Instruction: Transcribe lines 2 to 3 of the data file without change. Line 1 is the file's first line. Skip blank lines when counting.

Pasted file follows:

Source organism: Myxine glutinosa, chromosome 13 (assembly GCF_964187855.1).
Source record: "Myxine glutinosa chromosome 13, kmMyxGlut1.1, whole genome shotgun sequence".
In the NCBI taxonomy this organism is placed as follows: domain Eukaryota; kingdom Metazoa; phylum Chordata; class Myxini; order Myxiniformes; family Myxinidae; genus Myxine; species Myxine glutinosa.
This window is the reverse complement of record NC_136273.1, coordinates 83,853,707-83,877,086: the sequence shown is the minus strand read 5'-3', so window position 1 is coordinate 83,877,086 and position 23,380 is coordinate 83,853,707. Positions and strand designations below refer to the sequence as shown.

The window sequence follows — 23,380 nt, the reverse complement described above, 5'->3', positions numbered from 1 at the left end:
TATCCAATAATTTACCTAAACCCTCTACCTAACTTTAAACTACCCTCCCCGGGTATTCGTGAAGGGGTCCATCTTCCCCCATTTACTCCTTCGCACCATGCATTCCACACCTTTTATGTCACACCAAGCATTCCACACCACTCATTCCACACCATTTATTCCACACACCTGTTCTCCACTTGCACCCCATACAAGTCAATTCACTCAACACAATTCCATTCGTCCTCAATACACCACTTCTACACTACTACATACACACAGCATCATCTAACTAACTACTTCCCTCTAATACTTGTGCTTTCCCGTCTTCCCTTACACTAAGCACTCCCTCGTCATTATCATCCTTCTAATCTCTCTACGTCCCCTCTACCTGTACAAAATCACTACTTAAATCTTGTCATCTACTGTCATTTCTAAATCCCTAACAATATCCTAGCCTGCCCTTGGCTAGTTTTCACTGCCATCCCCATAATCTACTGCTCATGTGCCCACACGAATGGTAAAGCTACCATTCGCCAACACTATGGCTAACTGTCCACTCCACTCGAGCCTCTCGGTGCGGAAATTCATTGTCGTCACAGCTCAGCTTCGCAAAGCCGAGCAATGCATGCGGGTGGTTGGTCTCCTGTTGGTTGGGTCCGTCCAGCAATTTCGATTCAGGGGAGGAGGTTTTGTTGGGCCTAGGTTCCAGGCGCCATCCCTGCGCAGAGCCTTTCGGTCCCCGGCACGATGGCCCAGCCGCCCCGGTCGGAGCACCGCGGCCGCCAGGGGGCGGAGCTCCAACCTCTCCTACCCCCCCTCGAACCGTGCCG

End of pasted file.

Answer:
Source record: "Myxine glutinosa chromosome 13, kmMyxGlut1.1, whole genome shotgun sequence".
In the NCBI taxonomy this organism is placed as follows: domain Eukaryota; kingdom Metazoa; phylum Chordata; class Myxini; order Myxiniformes; family Myxinidae; genus Myxine; species Myxine glutinosa.